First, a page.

While we take incremental steps to build a hard-wired network, the wireless world moves ahead. Homes that do not have broadband available are becoming increasingly difficult to sell. Entrepreneurs looking to start a new business will barely consider breaking ground in a community without good cellular coverage. Broadband Internet and wireless cellular are no longer mere conveniences afforded to urbanites or the well-heeled; they are a fundamental part of modern life for all Vermonters, as essential as electricity and good roads. This is the technological foundation of the Vermont Way Forward.

Thanks to the work we’ve done, Vermont is well positioned to leap over existing technology and support both broadband and cellular communications for the entire state.

Wireless communications and broadband Internet access are near the point of convergence, meaning the technologies that support each will be the same. More specifically, modern telecommunications will be based on Internet Protocol, or IP, a digital language that can support voice calls like cell phones and standard telephones as well as Internet communications such as email and web pages.

Building on these technological advances, I propose that by 2010, Vermont be the nation’s first true “e-state” — the first state to provide universal cellular and broadband coverage everywhere and anywhere within its borders. When you turn on your laptop, you’re connected. When you hit the send button on your cell phone, the call goes through. There would be no more endless downloads, no more hopeless hellos, and no more “can you hear me now.”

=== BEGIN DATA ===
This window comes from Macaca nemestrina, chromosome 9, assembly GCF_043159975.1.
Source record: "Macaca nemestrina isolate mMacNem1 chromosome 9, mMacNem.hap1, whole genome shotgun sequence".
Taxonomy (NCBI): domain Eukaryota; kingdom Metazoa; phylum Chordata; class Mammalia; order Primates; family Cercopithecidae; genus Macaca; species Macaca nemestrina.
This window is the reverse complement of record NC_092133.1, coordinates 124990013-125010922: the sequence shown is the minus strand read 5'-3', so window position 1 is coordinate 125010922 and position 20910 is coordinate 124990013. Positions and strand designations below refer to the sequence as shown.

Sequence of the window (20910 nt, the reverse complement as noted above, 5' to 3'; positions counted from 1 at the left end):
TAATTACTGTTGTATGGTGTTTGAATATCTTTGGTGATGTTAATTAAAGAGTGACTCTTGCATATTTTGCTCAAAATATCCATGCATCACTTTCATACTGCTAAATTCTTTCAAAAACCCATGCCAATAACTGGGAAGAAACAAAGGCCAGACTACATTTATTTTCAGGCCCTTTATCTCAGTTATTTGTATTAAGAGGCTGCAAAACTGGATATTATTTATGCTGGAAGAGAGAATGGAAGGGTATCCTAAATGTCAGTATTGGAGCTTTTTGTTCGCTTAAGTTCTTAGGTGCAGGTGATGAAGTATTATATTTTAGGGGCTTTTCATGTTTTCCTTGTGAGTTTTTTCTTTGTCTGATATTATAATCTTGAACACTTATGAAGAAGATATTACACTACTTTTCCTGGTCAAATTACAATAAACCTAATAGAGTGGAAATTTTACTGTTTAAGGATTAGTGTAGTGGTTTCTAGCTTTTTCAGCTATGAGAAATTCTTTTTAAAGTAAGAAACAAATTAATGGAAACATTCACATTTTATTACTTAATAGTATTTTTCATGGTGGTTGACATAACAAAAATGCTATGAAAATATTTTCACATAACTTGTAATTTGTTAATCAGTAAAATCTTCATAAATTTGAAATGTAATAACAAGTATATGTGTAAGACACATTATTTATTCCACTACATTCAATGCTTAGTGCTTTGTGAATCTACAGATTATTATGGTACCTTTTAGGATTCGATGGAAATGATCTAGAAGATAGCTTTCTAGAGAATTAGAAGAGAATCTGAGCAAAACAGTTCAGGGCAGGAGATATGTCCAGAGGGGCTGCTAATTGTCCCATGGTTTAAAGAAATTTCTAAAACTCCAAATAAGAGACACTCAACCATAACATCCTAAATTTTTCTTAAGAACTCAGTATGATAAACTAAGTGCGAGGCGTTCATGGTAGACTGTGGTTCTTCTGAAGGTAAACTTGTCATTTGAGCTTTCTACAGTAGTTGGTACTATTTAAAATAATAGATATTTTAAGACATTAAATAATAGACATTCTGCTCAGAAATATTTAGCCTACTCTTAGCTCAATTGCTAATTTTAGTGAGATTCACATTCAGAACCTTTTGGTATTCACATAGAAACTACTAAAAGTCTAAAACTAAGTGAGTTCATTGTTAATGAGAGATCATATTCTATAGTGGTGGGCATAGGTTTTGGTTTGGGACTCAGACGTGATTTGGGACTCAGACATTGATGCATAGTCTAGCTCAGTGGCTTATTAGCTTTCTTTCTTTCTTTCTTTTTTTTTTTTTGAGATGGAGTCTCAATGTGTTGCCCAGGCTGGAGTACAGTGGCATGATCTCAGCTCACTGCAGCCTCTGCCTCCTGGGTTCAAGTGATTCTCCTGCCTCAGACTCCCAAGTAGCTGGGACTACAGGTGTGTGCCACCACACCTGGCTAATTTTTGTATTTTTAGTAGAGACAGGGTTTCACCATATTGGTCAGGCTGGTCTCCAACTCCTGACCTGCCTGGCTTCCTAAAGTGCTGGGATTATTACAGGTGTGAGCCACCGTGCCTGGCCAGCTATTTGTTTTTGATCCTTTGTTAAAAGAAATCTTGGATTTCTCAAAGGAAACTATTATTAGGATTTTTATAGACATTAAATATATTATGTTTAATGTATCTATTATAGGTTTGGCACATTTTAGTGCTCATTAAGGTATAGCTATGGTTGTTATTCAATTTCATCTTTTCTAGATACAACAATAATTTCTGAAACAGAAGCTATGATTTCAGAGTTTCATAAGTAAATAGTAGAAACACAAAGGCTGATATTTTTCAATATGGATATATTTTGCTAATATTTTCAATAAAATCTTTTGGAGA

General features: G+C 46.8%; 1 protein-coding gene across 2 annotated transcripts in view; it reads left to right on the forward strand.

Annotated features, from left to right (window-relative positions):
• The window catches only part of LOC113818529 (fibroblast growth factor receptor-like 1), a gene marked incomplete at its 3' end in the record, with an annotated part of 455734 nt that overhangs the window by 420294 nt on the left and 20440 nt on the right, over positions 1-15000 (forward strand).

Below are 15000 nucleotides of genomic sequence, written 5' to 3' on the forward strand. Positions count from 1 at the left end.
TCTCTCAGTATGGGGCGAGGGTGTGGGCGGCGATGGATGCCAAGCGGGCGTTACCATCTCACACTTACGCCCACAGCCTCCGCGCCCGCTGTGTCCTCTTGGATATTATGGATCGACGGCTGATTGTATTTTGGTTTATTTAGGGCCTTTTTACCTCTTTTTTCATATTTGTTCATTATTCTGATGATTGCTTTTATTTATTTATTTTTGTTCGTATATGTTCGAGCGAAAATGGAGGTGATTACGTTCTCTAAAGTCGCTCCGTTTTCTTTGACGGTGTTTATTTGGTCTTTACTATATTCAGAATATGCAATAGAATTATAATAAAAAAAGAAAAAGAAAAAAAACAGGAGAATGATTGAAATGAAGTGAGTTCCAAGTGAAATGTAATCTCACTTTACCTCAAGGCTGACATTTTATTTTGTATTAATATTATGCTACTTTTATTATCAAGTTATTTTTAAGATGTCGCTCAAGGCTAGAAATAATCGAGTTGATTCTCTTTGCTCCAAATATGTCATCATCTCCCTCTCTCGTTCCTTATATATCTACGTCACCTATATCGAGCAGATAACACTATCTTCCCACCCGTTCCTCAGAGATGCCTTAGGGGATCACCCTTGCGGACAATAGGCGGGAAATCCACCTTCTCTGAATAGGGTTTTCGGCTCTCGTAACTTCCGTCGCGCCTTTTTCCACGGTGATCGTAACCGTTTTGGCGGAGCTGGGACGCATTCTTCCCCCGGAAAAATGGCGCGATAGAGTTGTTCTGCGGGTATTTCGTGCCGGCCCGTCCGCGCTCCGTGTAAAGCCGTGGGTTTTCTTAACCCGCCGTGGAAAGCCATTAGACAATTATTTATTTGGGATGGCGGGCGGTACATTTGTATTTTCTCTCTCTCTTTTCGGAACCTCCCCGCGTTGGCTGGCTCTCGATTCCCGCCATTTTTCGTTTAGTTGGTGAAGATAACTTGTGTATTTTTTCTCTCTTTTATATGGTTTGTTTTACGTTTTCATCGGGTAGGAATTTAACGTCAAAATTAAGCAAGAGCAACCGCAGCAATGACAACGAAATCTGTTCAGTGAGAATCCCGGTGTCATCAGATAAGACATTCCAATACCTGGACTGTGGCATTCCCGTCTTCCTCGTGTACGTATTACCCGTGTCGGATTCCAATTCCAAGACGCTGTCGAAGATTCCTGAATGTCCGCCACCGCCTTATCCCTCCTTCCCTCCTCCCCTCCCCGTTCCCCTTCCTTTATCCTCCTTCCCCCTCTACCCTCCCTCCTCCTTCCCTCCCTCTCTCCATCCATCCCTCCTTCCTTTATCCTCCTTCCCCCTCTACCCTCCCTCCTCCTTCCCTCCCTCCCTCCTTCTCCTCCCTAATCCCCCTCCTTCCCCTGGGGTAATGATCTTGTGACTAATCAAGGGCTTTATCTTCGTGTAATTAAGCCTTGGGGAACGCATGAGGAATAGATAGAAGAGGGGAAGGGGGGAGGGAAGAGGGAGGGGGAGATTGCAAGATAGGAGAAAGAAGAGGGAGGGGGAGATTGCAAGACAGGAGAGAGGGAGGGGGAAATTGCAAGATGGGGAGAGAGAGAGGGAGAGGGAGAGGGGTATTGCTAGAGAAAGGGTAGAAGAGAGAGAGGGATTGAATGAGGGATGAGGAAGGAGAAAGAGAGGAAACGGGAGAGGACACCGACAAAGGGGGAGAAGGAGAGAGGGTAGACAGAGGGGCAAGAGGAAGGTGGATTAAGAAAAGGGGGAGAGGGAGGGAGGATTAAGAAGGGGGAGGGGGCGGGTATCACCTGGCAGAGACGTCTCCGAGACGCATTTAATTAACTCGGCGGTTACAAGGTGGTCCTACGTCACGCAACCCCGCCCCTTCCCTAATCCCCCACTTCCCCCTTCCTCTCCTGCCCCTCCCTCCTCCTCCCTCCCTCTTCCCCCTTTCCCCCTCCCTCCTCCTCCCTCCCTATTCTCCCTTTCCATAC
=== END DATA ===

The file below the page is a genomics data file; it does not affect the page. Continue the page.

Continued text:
This goal is within our grasp if we move quickly and decisively during this legislative session.

The benefits of an “e-state” are evident to current and prospective employers. It represents meaningful connections within Vermont and with the vast world outside. Whether it means a construction worker can receive a business call at a remote job site, a bed and breakfast can offer guests wireless cellular and broadband, a feed store can order new inventory online or a small mail-order business can cut calling costs, our “e-state” strategy establishes the platform for success across all sectors of the economy.

The advantages of a state-of-the-art telecommunications platform extend well beyond the economic value of the Vermont Way Forward. A true “e-state” enhances our public safety network, extends the reach of health care, and improves the education of young Vermonters.

Ever-present cellular coverage will give residents and visitors an extra measure of protection and provide a communications network where police officers of one town can talk to firefighters of another.